1. Follow Your Bylaws
Officials who are skilled in enforcing the rules of the game while officiating often don’t feel bound by any of the internal rules of their own association, otherwise known as constitutions or bylaws. That can lead to severe legal consequences. Officers of associations need to follow the bylaws at all times, especially when dealing in matters involving discipline or expulsion of members. Any association officer who fails to follow the bylaws in that area increases not only his or her association’s exposure to liability, but also will risk, in many cases, personal liability.
2. Don’t Keep Your Policies a Secret
Officials have a right to know what their association expects of them – and what will happen should those expectations not be met. Meeting and financial requirements, restrictions on members’ activities and policies and mechanics must be made available to all members.
3. Don’t Make Officials Employees of the Association
If you want to decrease your association’s exposure to liability, don’t hire members! Communicate to leagues, conferences and schools that officials will be supplied for game fees. Members must know that the association is not liable should anyone be injured.
4. Don’t Suspend a Member Automatically
Anytime an officials association officer uses the word “automatically” within five miles of the word “suspend” or “expel,” watch out! A member who you think may have violated your bylaws must be given notice of the violation and a chance to defend the charge. Some state laws have specific requirements for suspension or expulsion of association members. Wherever you live, your association should coordinate any disciplinary action with local counsel to make sure appropriate guidelines are observed.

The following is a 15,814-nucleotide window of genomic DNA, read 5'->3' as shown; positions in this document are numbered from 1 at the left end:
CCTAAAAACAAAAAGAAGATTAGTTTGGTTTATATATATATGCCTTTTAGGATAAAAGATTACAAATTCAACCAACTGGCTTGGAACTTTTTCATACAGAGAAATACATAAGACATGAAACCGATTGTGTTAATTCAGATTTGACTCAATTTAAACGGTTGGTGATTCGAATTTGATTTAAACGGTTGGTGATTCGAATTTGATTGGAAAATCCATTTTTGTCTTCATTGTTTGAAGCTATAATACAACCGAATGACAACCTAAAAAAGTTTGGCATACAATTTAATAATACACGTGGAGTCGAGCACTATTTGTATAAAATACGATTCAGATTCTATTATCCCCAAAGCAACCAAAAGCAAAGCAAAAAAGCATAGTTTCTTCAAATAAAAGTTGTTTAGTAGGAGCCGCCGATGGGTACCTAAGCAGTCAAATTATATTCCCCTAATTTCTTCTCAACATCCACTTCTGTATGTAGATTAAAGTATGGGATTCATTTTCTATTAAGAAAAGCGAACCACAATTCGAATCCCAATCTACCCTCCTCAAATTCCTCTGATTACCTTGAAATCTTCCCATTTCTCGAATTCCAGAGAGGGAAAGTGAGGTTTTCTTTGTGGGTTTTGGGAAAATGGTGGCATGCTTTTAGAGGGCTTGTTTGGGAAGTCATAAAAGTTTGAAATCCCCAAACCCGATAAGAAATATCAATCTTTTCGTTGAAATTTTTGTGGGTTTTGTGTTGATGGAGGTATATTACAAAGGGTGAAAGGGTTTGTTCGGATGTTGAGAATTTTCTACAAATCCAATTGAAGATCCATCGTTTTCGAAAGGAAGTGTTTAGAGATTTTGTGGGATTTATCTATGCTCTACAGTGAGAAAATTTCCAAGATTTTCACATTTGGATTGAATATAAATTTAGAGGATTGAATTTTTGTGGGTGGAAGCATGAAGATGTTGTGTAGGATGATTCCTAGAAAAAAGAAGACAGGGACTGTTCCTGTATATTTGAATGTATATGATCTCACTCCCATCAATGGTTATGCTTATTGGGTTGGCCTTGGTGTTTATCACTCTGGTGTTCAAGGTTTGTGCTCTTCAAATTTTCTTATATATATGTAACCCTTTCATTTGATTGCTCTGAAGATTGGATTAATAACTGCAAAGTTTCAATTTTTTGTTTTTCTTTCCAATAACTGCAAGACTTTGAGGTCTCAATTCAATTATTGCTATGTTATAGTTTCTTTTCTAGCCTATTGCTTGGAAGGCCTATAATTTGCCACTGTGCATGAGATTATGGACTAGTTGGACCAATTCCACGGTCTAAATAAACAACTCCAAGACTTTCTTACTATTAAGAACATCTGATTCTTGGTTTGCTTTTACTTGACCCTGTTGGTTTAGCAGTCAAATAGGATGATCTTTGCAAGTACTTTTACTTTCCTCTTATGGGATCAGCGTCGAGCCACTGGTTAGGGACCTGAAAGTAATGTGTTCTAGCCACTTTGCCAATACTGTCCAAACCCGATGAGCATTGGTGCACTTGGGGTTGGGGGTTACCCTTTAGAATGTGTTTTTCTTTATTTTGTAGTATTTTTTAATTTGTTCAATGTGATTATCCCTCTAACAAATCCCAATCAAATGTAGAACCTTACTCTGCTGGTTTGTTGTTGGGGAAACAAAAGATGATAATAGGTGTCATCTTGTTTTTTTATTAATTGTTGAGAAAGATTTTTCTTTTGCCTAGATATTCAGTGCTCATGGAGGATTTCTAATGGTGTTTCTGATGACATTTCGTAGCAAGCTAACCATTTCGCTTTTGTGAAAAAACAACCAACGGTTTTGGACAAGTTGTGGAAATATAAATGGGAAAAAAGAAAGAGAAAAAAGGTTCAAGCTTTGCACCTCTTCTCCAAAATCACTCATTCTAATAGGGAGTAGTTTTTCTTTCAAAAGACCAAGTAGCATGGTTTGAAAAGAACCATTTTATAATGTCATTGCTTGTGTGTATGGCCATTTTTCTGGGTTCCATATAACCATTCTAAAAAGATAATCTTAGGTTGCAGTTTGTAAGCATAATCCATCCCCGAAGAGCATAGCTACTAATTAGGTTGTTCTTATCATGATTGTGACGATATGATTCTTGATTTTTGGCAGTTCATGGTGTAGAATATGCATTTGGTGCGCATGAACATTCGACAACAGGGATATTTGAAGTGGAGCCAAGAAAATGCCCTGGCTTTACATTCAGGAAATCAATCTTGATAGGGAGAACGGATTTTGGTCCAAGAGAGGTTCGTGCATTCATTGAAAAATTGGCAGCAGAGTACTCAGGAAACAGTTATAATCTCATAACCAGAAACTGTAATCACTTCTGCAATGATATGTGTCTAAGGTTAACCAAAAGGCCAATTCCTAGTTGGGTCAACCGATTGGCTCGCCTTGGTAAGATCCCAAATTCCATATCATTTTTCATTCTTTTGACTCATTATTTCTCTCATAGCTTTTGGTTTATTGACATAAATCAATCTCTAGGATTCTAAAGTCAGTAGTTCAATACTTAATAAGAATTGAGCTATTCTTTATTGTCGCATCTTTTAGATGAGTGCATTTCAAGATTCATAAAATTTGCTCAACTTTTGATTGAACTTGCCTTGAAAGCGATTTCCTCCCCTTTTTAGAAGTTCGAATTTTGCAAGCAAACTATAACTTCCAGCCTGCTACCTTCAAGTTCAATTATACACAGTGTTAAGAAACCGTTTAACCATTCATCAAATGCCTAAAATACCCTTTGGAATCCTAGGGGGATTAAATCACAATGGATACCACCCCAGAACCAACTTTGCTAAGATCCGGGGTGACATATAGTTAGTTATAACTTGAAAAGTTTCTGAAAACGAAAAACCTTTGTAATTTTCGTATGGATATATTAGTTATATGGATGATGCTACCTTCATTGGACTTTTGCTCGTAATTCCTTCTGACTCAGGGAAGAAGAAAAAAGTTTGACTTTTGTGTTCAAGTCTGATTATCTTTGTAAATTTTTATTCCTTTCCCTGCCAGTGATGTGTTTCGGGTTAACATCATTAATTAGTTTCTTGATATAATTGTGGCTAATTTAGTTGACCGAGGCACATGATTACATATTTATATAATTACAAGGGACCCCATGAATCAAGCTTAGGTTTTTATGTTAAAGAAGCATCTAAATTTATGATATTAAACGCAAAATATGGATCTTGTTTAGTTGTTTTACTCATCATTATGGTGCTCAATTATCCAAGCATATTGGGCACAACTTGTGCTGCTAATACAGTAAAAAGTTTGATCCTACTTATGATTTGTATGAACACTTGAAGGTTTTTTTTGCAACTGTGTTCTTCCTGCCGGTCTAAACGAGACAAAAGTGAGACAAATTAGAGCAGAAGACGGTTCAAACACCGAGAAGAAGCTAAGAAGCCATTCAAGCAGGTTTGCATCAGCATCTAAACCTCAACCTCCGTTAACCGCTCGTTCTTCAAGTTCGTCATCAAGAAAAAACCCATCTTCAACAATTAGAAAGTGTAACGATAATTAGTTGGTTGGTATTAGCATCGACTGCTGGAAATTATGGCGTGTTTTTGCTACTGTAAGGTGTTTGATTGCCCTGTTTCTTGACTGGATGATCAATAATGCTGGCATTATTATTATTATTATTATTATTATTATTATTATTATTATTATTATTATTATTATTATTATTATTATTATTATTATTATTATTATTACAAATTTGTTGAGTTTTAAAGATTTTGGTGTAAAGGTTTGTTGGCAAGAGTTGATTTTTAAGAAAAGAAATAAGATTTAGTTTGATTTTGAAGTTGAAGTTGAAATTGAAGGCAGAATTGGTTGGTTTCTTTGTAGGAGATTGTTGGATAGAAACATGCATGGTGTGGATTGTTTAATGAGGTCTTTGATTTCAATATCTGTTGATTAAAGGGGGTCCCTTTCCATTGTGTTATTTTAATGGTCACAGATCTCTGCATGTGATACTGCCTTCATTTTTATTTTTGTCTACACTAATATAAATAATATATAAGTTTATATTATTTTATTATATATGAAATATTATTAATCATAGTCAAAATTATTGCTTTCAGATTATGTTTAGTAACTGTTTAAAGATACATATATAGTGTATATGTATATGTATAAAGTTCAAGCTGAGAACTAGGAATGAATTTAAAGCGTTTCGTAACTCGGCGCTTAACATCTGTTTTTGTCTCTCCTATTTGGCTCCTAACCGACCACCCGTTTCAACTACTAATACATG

5. Don’t Assume Incorporating Will Avoid Personal Liability
The commonly held belief that the officers and members of an organization need not be concerned with personal liability if the organization incorporates is a fallacy. Incorporation is often seen as an absolute shield against liability – which it is not.
6. Deal with Potential Claims By Seeking Professional Advice
An attempt to “do it yourself” in defending a claim (or potential claim) could have a number of serious legal consequences. Officers and directors of officials associations have a fiduciary responsibility to their associations and the members. Since they are entrusted with dues and other funds, officers are required to conserve assets by applying good business judgment. Consequently, officers must seek legal or accounting advice when a legal or accounting issue presents itself.
7. Keep Good Meeting Minutes
Without minutes, there is no official record of the action of the board or executive committee. As memories fade, the course an association decides to take may vary from meeting to meeting, with devastating legal results. And minutes should be taken correctly – include the action taken, rather than a replay of all discussion at the meeting.
8. Review Your Insurance Policies to Match the Risks Inherent in the Operation of Your Association
Officials associations conduct meetings and clinics, assign games, supervise officials, establish rating systems, engage personnel, develop mechanics and codes and hold tournaments. Any one of those activities can lead to a lawsuit. Only your insurance expert can tell you if your coverage matches what your association does.
9. Pretend That You Are Running a Business
Ever hear an association member say, “All we want to do is referee?” For most associations, the truth is, it’s not all you want to do – not by a long shot. You want to recruit; be officers, commissioners and assigners; discipline officials; establish ratings; set policies, regulations, and in some cases, officiating mechanics. In short, you want to determine your own fate. As in any business, each of those activities carries legal responsibilities that cannot be overlooked.
This article is for informational purposes only and is not legal advice.
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Note: This article is archival in nature. Rules, interpretations, mechanics, philosophies and other information may or may not be correct for the current year.
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